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32! A General Bankrupt Lato<
and contracts expiring under the statutes of limitation, are not enforced, although the natural and moral obligations of those contracts may be perfect. Society does not, therefore, strictly enforce all the natural rights of individuals. Why not? Because it governs itself by considerations of expediency; because the good of the few must yield to the good of the many;
In its elementary character, what is a bankrupt law? Simply a declaration, by the supreme law-making power of the state, defining the extent to which, and the mode in which, under certain circumstances, it will enforce pecuniary obligations.
Such a law as is now asked for will enforce pecuniary obligations to the extent of the honest debtor's property, and refuse to enforce them beyond that extent. A bankrupt law does not extinguish obligations, but only declares that society will not, under certain circumstances, lend its aid to enforce them. The obligation to pay a debt remains upon the conscience; the record of it is preserved in heaven; but the coercive power of the law is withheld, because its exercise would inflict a wound upon the state.
That the subject is difficult, and that the best law must be imperfect, is no reason why an effort should not be made to meet the exigencies of the times. All judicious legislation is difficult. All human laws are imperfect. If these were sufficient reasons against legislation, the wheels of government would stand still; indeed, government itself would soon come to an end.
All such general objections against a national bankrupt law go with equal force against any bankrupt law. Against all such reasons we appeal to the great teachers, time and experience. No country that has tried bankrupt laws has ever abandoned them. The greatest commercial nation in the world, England, has had a bankrupt system for over three centuries, and still adheres to it.
The position of the general government in this matter, has been that of the dog in the manger. It would not act itself nor allow the states to act.
The states are not responsible for the suffering and crime caused by the inadequacy of our bankrupt laws. Their powers over the subject are limited, and they have performed their duty to the people to the extent of their constitutional ability. Their action has necessarily been independent of each other, and has produced confusion. They have evinced their desire that congress should exercise its functions, by themselves doing all on that subject authorized by the constitution.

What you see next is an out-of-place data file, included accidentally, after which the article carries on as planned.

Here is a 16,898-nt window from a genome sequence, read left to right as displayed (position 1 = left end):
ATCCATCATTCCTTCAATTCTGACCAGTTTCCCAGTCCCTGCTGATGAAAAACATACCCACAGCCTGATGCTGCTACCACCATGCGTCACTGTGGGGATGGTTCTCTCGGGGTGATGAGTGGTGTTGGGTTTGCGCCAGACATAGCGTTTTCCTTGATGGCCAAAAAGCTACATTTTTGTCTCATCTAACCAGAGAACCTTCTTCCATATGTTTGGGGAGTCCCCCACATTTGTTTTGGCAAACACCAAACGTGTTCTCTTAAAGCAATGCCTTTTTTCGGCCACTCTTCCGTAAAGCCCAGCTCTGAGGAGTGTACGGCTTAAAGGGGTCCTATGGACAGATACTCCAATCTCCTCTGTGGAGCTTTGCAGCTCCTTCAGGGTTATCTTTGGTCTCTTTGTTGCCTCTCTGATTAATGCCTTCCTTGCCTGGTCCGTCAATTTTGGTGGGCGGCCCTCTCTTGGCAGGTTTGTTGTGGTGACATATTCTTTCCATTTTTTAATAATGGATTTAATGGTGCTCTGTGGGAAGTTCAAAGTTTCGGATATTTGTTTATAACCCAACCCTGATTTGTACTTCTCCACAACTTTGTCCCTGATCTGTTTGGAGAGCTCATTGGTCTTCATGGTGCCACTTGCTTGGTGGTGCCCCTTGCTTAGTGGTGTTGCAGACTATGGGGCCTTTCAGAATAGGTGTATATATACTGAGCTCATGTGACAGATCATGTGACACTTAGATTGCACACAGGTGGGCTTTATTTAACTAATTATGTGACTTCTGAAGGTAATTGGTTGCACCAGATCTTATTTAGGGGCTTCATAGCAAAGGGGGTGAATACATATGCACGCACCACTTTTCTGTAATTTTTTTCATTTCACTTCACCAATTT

The inaction of congress has been the ground of just complaint on the part of the states. "The commissioners appointed to revise the civil code of Pennsylvania, (see note to 2 Kent's Com. p. 396,) in their report, in January, 1835, complain in strong terms of the existing state of things. Congress will not exert their constitutional power, and pass a bankrupt law; and no state can pass a bankrupt or insolvent law, except so far as regards their own citizens; and even then, only in relation to contracts made after the passage of the law. Foreign creditors, and creditors in other states, cannot be barred, while state creditors may be. The former preserve a perpetual lien on after acquired property, except so far as the statutes of limitation interpose. State bankrupt and insolvent laws cannot be cherished under such inequalities."
The objection, that oankrupt laws induce rashness and carelessness, undoubtedly has force, but not so much as some suppose. Few would covet the name of a bankrupt; fewer still the process by which he obtains his discharge. We cannot imagine that a live eel ever considers the process of being skinned a pleasant one; and that by which the bankrupt is denuded is very similar. Even if the objection were more weighty than it really is, it applies to the future rather than the past. It furnishes no reason why those whose misfortunes have made them a burden to them' .selves and to society, should not be restored to hope and usefulness. We respect those who urge this objection in good faith, because it indicates a disposition to look beyond a mere personal interest, and to take a large view of things; but we must still be excused from regarding it as a weighty objection against a general bankrupt law.
The attempt to pass a bankrupt law at the last session of congress, although not successful, was not defeated on its merits. The bill passed the senate, and was lost in the house at the close of the session, probably for want of time to reconcile minor differences as to details. <
Never, since the adoption of the constitution, has the necessity for a general bankrupt law been so urgent as now. The last ten years have witnessed the most extraordinary events. The country, at one time, seemed to be towering in the eagle flight of prosperity, but has since fallen, with broken pinions, to the earth. Thousands have been stricken down by the delusions of speculation and the revulsions of trade. Capital invested in legitimate and illegitimate enterprise has perished in each. The coasts of commercial life are thick strewn with the spars and hulls of many a sad shipwreck. Men of immense wealth have been, by a stroke, reduced from affluence to want. The last rays of the setting sun lingered upon palaces which, at the dawn of the morning, lay in smouldering ruins; and so, and as suddenly, passed from the grasp of the enterprising man of business, the acquisitions of years of toil, leaving him the bitter heritage of poverty. Some have fallen, like Lucifer, "never to rise again." The spring of their activity is broken. Mercantile character, delicate as a woman's chastity, which a breath of dishonor may smirch and sully forever, is irrecoverably lost.